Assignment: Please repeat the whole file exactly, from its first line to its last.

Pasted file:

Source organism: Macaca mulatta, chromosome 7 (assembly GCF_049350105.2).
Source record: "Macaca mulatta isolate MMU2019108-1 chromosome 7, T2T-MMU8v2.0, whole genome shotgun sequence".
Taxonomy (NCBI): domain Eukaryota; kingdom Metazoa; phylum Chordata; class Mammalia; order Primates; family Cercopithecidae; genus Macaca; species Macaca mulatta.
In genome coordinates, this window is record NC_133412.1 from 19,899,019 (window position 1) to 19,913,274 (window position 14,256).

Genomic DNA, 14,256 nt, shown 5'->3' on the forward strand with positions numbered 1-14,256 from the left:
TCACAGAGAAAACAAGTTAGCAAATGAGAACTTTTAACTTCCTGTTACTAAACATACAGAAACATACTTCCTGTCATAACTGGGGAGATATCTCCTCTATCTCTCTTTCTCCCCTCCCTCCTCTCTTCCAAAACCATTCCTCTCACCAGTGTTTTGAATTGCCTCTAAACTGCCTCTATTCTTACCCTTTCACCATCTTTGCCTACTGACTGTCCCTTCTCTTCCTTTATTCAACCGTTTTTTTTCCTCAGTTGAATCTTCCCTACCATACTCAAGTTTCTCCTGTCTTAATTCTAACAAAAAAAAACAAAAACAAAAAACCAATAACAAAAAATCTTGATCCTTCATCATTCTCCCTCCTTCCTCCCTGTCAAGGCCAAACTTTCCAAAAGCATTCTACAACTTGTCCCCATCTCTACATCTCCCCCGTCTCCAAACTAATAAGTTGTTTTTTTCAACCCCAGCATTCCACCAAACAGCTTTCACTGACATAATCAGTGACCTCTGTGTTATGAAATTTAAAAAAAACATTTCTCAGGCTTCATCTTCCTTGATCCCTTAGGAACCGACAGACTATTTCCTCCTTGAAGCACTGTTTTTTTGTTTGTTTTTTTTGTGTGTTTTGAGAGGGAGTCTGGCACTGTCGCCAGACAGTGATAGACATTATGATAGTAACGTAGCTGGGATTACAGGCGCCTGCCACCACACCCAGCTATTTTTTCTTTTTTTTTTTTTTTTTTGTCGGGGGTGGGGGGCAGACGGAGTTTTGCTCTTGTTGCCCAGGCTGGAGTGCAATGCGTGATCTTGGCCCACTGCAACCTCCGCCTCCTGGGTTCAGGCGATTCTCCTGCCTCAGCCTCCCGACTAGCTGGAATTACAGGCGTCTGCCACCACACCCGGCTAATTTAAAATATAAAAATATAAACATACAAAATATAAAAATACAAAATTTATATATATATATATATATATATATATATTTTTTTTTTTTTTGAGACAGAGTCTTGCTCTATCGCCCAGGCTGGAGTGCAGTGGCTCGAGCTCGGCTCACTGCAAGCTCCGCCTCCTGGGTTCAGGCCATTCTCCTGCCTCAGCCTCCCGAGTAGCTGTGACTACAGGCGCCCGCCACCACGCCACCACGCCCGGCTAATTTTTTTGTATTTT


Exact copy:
Source organism: Macaca mulatta, chromosome 7 (assembly GCF_049350105.2).
Source record: "Macaca mulatta isolate MMU2019108-1 chromosome 7, T2T-MMU8v2.0, whole genome shotgun sequence".
Taxonomy (NCBI): domain Eukaryota; kingdom Metazoa; phylum Chordata; class Mammalia; order Primates; family Cercopithecidae; genus Macaca; species Macaca mulatta.
In genome coordinates, this window is record NC_133412.1 from 19,899,019 (window position 1) to 19,913,274 (window position 14,256).

Genomic DNA, 14,256 nt, shown 5'->3' on the forward strand with positions numbered 1-14,256 from the left:
TCACAGAGAAAACAAGTTAGCAAATGAGAACTTTTAACTTCCTGTTACTAAACATACAGAAACATACTTCCTGTCATAACTGGGGAGATATCTCCTCTATCTCTCTTTCTCCCCTCCCTCCTCTCTTCCAAAACCATTCCTCTCACCAGTGTTTTGAATTGCCTCTAAACTGCCTCTATTCTTACCCTTTCACCATCTTTGCCTACTGACTGTCCCTTCTCTTCCTTTATTCAACCGTTTTTTTTCCTCAGTTGAATCTTCCCTACCATACTCAAGTTTCTCCTGTCTTAATTCTAACAAAAAAAAACAAAAACAAAAAACCAATAACAAAAAATCTTGATCCTTCATCATTCTCCCTCCTTCCTCCCTGTCAAGGCCAAACTTTCCAAAAGCATTCTACAACTTGTCCCCATCTCTACATCTCCCCCGTCTCCAAACTAATAAGTTGTTTTTTTCAACCCCAGCATTCCACCAAACAGCTTTCACTGACATAATCAGTGACCTCTGTGTTATGAAATTTAAAAAAAACATTTCTCAGGCTTCATCTTCCTTGATCCCTTAGGAACCGACAGACTATTTCCTCCTTGAAGCACTGTTTTTTTGTTTGTTTTTTTTGTGTGTTTTGAGAGGGAGTCTGGCACTGTCGCCAGACAGTGATAGACATTATGATAGTAACGTAGCTGGGATTACAGGCGCCTGCCACCACACCCAGCTATTTTTTCTTTTTTTTTTTTTTTTTTGTCGGGGGTGGGGGGCAGACGGAGTTTTGCTCTTGTTGCCCAGGCTGGAGTGCAATGCGTGATCTTGGCCCACTGCAACCTCCGCCTCCTGGGTTCAGGCGATTCTCCTGCCTCAGCCTCCCGACTAGCTGGAATTACAGGCGTCTGCCACCACACCCGGCTAATTTAAAATATAAAAATATAAACATACAAAATATAAAAATACAAAATTTATATATATATATATATATATATATATATTTTTTTTTTTTTTGAGACAGAGTCTTGCTCTATCGCCCAGGCTGGAGTGCAGTGGCTCGAGCTCGGCTCACTGCAAGCTCCGCCTCCTGGGTTCAGGCCATTCTCCTGCCTCAGCCTCCCGAGTAGCTGTGACTACAGGCGCCCGCCACCACGCCACCACGCCCGGCTAATTTTTTTGTATTTT